The Cable over at ForeignPolicy.com has a nice little piece about the new Deputy Secretary of State for Management making the point that foreign aid is a vital part of U.S. national security. (Nides: Foreign aid funding is a matter of national security)
To be sure anyone working the management beat for the State Department should be expected to find as many reasons as possible to prevent the State Department and the rest of the non-military international operation from being gutted.
To the cynic, it sounds as if Tom Niles is grasping at straws or trying to link the unpopular foreign affairs budget (unpopular because it really doesn’t have a constituency like the Defense or Commerce Departments have) with defense of the nation.
But if anyone would spend just a few minutes to think — and thinking seems to be in serious short supply when discussing the foreign affairs budget — it would be clear to that person that funding more civilian foreign affairs activities could mean sending fewer American young people into harms way as soldiers, sailors or Marines.
Programs paid for by The Agency for International Development are designed to build sustainable growth in poor countries. Once the people in those countries are able to earn some discretionary money — money not automatically taken up covering food and shelter — those people will start buying U.S. goods and services. (Oh, and the goods and services that helped bring those people out of poverty through AID programs were all from the United States.)
Development aid helps end poverty. Attacking poverty reduces the breeding grounds for terrorists and other criminal elements.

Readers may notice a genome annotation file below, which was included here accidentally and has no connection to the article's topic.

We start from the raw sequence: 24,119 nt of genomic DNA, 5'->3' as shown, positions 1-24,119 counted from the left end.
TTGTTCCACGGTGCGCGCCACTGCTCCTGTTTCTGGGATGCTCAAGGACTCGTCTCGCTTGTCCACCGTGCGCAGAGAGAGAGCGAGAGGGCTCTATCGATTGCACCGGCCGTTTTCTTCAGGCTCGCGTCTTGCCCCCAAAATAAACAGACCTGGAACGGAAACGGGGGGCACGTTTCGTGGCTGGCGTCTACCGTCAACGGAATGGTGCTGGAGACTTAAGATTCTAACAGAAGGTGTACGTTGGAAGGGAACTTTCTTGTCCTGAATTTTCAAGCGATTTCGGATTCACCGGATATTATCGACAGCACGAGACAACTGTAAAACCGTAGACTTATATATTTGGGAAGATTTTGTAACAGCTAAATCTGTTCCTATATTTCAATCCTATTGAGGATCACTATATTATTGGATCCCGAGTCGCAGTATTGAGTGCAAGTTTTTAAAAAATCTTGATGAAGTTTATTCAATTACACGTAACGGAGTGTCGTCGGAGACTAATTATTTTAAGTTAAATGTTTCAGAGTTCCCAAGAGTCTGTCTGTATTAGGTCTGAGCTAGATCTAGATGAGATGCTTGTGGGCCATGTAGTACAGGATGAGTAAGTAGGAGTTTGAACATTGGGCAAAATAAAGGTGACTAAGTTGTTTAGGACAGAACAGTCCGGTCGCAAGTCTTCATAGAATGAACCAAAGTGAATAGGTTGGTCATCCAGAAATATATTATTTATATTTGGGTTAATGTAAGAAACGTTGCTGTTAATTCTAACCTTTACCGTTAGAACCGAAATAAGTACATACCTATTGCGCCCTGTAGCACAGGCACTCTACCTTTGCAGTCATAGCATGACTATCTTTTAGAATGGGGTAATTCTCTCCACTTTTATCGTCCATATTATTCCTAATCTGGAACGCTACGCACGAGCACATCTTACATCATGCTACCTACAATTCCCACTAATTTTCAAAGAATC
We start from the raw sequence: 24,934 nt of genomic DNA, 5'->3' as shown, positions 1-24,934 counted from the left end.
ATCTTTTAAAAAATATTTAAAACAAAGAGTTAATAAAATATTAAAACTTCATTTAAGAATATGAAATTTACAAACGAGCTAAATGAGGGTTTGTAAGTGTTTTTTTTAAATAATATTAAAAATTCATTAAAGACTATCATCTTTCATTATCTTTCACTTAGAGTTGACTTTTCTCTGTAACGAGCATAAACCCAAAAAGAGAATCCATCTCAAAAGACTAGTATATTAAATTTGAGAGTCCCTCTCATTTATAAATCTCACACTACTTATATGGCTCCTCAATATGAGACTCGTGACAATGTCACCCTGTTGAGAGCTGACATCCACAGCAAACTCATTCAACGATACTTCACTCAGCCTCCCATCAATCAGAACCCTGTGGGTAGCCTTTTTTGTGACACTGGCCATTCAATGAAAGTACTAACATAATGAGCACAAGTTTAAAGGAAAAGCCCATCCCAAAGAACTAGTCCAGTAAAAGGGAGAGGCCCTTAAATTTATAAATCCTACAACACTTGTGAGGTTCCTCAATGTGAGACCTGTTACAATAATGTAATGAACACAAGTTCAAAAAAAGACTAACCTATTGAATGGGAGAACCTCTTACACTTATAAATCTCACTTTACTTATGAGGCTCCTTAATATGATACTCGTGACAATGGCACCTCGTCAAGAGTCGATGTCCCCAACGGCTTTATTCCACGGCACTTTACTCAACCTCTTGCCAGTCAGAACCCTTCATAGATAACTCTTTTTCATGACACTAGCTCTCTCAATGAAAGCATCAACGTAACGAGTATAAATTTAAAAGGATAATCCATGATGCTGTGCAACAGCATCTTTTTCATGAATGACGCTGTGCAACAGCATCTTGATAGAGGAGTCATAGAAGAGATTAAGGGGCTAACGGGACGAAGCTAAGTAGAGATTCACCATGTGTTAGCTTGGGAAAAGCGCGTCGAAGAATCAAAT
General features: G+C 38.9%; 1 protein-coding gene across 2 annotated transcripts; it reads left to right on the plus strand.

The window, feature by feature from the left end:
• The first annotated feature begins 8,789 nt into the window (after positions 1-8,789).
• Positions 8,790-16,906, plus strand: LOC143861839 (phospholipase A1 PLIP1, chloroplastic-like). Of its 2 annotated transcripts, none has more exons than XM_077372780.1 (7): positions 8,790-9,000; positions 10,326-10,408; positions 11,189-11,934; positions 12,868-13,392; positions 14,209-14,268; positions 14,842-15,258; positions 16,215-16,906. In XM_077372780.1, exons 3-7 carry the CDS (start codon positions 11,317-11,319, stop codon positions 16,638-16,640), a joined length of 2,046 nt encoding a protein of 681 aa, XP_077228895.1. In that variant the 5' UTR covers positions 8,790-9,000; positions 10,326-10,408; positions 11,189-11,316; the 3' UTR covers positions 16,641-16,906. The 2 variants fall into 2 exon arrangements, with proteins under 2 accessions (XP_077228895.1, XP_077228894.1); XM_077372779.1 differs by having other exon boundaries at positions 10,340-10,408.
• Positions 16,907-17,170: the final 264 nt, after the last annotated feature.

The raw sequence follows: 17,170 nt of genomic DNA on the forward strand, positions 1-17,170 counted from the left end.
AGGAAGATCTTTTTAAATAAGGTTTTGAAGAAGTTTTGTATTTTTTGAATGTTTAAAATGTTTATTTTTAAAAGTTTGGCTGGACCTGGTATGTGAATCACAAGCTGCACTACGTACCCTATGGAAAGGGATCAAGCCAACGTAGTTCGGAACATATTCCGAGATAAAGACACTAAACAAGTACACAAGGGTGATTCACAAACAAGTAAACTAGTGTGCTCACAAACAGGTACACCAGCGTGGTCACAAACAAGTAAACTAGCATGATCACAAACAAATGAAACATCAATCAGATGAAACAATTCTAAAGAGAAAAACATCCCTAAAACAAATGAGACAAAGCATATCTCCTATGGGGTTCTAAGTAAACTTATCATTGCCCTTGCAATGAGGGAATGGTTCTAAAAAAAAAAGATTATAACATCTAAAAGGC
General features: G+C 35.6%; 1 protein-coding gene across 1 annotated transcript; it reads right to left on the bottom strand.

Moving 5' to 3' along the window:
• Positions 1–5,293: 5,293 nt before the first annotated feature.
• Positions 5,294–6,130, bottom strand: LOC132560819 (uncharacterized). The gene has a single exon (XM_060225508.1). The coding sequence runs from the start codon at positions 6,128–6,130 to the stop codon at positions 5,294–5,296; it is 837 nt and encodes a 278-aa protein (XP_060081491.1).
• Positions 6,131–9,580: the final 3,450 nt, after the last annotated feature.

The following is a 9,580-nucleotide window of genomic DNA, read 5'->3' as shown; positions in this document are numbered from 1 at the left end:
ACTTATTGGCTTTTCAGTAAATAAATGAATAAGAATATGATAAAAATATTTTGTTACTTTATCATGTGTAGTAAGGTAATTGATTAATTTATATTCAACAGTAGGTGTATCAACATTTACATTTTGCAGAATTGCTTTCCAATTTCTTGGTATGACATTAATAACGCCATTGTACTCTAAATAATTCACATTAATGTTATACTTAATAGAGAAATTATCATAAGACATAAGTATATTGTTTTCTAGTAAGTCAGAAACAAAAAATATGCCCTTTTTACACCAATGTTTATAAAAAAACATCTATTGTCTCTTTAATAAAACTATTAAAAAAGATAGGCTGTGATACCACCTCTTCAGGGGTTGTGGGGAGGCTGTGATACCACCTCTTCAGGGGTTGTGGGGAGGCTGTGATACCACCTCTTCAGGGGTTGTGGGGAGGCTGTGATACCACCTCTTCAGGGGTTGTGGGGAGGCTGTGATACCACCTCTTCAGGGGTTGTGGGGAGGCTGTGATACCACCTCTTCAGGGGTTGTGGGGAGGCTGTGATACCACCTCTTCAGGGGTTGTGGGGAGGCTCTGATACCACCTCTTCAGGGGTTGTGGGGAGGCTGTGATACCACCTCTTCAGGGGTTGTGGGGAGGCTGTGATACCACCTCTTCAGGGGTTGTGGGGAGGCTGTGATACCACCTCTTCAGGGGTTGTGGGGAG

So please tell me members of Congress and other short-sighted cutters of the foreign affairs budget: “How is a strong and sustainable civilian foreign service (and its programs) NOT a vital component of national security?”
Just a reminder:
The ENTIRE non-military portion of foreign affairs — all the embassies, all the salaries for the diplomats and support staff, all the foreign aid programs, all the exchange programs, all the export assistance programs — accounts for less than 1% of the entire U.S. budget!
Now, why is this message not getting out?
First, the State Department is notoriously weak when it come to explaining what it does and how its activities benefit people from the farm to Main Street to the factory floor. (Yes, it is getting better but those folks sure do love their acronyms and jargon. And AID is worse!)
Second, damn few reporters take the time to look at how foreign aid affects their local areas. And even fewer look at the context of foreign affairs in the larger economic/budget picture.
It is not the job of a journalist to tell the story of why the State Department and AID are such good guys and gals working to protect democracy. But it is a journalist’s job to but the budget discussions that are taking place into perspective.
Surveys show the American people think foreign affairs consumes about 25% of the budget. These same people thing that a fair amount to spend on foreign affairs is about 10%. (With that information, the State Department should think about making a deal with Congress to “split the difference” between the actual budget and what people think “is about right” and settle at 5% of the federal budget. Just think of the good work that could be done to prevent wars and improve the American export market.)
So, how about when doing a story about the budget, look seriously at what the programs cost and what the American people get in return? You know, context!